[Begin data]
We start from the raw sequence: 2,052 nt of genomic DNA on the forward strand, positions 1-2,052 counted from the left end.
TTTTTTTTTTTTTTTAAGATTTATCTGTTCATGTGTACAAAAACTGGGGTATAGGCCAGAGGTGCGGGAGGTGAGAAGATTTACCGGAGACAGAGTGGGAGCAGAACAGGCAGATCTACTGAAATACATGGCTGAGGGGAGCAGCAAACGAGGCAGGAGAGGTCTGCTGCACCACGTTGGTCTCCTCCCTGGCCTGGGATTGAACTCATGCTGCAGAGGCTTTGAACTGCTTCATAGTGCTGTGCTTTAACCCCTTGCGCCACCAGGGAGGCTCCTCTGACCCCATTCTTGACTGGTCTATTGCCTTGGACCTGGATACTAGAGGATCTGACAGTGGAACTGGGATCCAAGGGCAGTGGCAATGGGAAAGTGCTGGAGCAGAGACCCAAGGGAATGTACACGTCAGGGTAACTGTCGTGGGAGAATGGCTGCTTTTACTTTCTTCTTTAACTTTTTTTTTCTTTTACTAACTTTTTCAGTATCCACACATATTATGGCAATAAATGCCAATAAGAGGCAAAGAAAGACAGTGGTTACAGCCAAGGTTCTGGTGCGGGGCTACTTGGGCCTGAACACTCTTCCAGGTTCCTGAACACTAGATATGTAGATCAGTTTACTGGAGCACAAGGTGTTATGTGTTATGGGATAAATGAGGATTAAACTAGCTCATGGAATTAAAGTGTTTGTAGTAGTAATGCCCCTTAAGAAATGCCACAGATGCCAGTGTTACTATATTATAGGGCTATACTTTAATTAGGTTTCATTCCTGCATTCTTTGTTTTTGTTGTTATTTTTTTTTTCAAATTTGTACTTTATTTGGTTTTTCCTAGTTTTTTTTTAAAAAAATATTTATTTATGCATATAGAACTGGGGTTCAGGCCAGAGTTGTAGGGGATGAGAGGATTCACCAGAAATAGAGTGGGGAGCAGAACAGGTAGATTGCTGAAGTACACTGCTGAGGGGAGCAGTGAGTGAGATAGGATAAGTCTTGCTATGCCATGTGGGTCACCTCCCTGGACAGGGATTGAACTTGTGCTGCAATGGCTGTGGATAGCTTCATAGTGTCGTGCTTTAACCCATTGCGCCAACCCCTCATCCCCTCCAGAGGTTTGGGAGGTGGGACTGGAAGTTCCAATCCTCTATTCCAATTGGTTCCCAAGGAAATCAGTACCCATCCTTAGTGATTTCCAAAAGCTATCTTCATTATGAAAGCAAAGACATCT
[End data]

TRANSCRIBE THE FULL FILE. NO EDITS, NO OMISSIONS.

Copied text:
We start from the raw sequence: 2,052 nt of genomic DNA on the forward strand, positions 1-2,052 counted from the left end.
TTTTTTTTTTTTTTTAAGATTTATCTGTTCATGTGTACAAAAACTGGGGTATAGGCCAGAGGTGCGGGAGGTGAGAAGATTTACCGGAGACAGAGTGGGAGCAGAACAGGCAGATCTACTGAAATACATGGCTGAGGGGAGCAGCAAACGAGGCAGGAGAGGTCTGCTGCACCACGTTGGTCTCCTCCCTGGCCTGGGATTGAACTCATGCTGCAGAGGCTTTGAACTGCTTCATAGTGCTGTGCTTTAACCCCTTGCGCCACCAGGGAGGCTCCTCTGACCCCATTCTTGACTGGTCTATTGCCTTGGACCTGGATACTAGAGGATCTGACAGTGGAACTGGGATCCAAGGGCAGTGGCAATGGGAAAGTGCTGGAGCAGAGACCCAAGGGAATGTACACGTCAGGGTAACTGTCGTGGGAGAATGGCTGCTTTTACTTTCTTCTTTAACTTTTTTTTTCTTTTACTAACTTTTTCAGTATCCACACATATTATGGCAATAAATGCCAATAAGAGGCAAAGAAAGACAGTGGTTACAGCCAAGGTTCTGGTGCGGGGCTACTTGGGCCTGAACACTCTTCCAGGTTCCTGAACACTAGATATGTAGATCAGTTTACTGGAGCACAAGGTGTTATGTGTTATGGGATAAATGAGGATTAAACTAGCTCATGGAATTAAAGTGTTTGTAGTAGTAATGCCCCTTAAGAAATGCCACAGATGCCAGTGTTACTATATTATAGGGCTATACTTTAATTAGGTTTCATTCCTGCATTCTTTGTTTTTGTTGTTATTTTTTTTTTCAAATTTGTACTTTATTTGGTTTTTCCTAGTTTTTTTTTAAAAAAATATTTATTTATGCATATAGAACTGGGGTTCAGGCCAGAGTTGTAGGGGATGAGAGGATTCACCAGAAATAGAGTGGGGAGCAGAACAGGTAGATTGCTGAAGTACACTGCTGAGGGGAGCAGTGAGTGAGATAGGATAAGTCTTGCTATGCCATGTGGGTCACCTCCCTGGACAGGGATTGAACTTGTGCTGCAATGGCTGTGGATAGCTTCATAGTGTCGTGCTTTAACCCATTGCGCCAACCCCTCATCCCCTCCAGAGGTTTGGGAGGTGGGACTGGAAGTTCCAATCCTCTATTCCAATTGGTTCCCAAGGAAATCAGTACCCATCCTTAGTGATTTCCAAAAGCTATCTTCATTATGAAAGCAAAGACATCT